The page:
Monthly Archives: December 2007


I received an email a little earlier today:

Subject: John Newmark added you as a friend on Facebook…
Body: John added you as a friend on Facebook. We need you to confirm that you are, in fact, friends with John.

To confirm this friend request, follow the link below:

The Facebook Team

Yes, I have an account on Facebook.
No, I didn’t send myself a friend request.
I’m not *that* desperate.

My first thought was this was a spam message. I’ve gotten messages *supposedly* sent from myself before. But usually I want me to buy drugs in those messages, and usually I ignore them. Because I was taught to just say no.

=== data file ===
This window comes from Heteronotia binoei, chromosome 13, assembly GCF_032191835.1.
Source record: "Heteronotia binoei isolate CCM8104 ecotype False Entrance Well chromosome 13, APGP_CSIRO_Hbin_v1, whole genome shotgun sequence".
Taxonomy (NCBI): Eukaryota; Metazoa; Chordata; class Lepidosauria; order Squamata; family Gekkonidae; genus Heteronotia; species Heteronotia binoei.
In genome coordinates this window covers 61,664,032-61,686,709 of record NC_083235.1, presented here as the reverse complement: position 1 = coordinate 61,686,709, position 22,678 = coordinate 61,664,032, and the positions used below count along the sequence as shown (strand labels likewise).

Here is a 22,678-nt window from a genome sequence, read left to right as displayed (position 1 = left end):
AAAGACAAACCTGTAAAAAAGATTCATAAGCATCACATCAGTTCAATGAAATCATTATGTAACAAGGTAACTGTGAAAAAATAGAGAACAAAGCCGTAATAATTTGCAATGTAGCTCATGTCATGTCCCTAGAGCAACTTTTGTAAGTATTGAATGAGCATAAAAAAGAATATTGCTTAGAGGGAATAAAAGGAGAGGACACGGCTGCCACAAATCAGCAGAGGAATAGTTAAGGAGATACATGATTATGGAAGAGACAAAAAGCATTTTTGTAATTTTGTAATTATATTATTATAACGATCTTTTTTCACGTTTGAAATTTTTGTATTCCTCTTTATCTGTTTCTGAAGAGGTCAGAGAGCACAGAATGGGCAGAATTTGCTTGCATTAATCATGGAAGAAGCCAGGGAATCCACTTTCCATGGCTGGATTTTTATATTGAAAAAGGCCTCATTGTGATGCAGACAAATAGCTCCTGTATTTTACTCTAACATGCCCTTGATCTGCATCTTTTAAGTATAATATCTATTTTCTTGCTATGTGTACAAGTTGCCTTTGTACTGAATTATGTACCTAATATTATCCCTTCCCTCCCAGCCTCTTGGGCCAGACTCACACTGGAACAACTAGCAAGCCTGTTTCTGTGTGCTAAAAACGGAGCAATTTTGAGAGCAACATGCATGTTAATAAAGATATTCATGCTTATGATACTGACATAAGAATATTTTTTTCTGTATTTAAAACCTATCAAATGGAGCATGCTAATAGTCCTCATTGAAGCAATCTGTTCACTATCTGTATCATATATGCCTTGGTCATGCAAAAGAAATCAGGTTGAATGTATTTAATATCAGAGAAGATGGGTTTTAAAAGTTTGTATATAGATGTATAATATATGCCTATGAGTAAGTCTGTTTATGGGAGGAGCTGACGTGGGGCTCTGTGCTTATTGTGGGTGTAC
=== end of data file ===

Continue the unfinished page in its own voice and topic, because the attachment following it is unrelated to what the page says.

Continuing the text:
So I didn’t click on the email link. Too risky, that. I just typed Facebook’s URL into my browser by hand. And voila – there was a friend request waiting for me. From myself. Though the picture next to my request didn’t look like me.

So I sent myself a message. Thought about quoting Admiral Stockdale. “Who am I and what am I doing here?” But I went for something a little more mundane.

We shall see how I respond.

(There are those who say that talking to oneself is ok, as long as you don’t answer. I might be in trouble.)

On the Eighth day of Hanuka

On the Eighth day of Hanuka YouTube gave to me eight nights of presents

Eight Crazy Nights! What would a YouTube Hanuka be without Adam Sandler?

But did you know there was an Aussie Punk version?

And what would a discussion of ????? be without even a brief mention of the giving of presents?